What you decide will depend on your specific situation, too. If the visit is very important — to see an ill grandparent, for example — and the children are a bit older or are better at traveling and masking, that would tip the scale in favor of going. If the kids are little, and it’s possible for the grandparent to travel, it might make more sense for the grandparents to visit the kids instead of the other way around. But the risk of the travel itself to the unvaccinated kids is pretty low.
CNN: Given the expected upcoming FDA approvals, do you see most 12- to 15-year-olds getting vaccinated this summer, before they head back to school?
Wen: I think there are many, many children — and their parents — who are very eager to see this group get vaccinated before returning to school in the fall. These kids are eager to get back to as close to “normal” life as possible. Vaccination is a layer of mitigation that could replace other layers and allow a lot of pre-pandemic activities to return safely. Youth sports have been a source of outbreaks, for example, but they can proceed with few concerns if everyone participating is vaccinated. Teens who want to have sleepovers and indoor meals together can do this again when they’re vaccinated. And a lot of families will have peace of mind when everyone is protected. As with adults, I expect we will have one group that’s very eager to be vaccinated that will go first; then others will see their friends get vaccinated and want to get the benefit of the vaccine, too.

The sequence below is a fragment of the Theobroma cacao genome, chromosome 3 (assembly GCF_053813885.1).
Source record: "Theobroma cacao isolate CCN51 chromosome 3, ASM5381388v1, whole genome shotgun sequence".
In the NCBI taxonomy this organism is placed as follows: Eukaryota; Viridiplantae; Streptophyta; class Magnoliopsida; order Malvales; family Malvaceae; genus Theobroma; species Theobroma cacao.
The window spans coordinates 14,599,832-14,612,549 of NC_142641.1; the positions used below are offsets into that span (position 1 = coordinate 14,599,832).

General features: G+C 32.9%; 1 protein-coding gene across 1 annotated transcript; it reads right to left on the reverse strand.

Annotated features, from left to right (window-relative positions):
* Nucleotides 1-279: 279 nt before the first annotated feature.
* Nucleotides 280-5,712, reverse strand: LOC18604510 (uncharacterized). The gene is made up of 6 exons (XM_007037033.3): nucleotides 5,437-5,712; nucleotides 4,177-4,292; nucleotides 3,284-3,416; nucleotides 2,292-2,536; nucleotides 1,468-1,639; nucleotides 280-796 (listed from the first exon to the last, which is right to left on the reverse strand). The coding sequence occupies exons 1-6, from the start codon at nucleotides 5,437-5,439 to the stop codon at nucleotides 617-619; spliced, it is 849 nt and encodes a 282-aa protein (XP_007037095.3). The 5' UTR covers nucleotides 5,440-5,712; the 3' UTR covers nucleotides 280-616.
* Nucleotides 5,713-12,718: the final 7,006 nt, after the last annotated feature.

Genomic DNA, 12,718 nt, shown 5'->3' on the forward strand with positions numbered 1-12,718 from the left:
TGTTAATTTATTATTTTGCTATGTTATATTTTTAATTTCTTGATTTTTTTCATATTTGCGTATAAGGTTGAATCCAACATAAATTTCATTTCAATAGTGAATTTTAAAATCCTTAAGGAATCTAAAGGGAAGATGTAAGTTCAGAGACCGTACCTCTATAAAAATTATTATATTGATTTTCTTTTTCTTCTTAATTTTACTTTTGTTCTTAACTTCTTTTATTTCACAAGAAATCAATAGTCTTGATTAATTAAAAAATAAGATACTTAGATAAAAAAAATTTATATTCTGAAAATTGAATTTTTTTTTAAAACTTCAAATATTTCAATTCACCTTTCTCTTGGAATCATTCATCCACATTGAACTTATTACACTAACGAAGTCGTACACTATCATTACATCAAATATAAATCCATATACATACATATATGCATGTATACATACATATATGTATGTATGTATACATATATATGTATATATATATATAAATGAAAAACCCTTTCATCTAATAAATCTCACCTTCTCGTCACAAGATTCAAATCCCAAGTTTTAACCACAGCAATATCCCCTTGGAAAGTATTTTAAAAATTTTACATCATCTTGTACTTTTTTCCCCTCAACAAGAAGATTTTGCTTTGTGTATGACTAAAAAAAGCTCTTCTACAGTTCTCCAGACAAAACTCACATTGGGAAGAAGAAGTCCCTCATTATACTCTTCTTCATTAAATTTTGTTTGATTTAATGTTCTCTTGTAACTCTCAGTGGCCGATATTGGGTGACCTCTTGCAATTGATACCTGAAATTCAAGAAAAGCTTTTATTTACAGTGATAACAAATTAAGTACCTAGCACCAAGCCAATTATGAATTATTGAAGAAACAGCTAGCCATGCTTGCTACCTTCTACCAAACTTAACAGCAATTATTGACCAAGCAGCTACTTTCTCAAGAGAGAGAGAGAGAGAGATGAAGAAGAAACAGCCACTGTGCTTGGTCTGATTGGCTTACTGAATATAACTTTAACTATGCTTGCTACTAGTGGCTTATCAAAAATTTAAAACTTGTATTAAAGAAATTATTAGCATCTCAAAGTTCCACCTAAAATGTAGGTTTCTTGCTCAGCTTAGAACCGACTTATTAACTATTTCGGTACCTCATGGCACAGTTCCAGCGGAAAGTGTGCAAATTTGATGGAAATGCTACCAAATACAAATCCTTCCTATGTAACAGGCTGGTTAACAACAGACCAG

CNN: What do you expect for fall? Will schools be back for full-time, in-person learning?
Wen: I expect so, yes. We now know that schools can be some of the safest places for children, as long as mitigation measures like masking are followed. I expect the fall will be even safer, as infection numbers decrease and more adults and older children are vaccinated. Some mitigation measures will still need to be in place, and increasing vaccinations will be key.
Remember that we have two reasons to get vaccinated: to protect ourselves from severe illness due to Covid-19 and to cast the protective effect of the vaccine over the community. There will be some, including younger children, who are not yet able to get vaccinated. We get vaccinated, in part, to also protect them. That’s our continued obligation to one another.